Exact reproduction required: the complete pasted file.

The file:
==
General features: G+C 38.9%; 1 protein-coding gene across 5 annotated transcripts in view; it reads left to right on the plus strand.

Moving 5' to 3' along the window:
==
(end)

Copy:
General features: G+C 38.9%; 1 protein-coding gene across 5 annotated transcripts in view; it reads left to right on the plus strand.

Moving 5' to 3' along the window: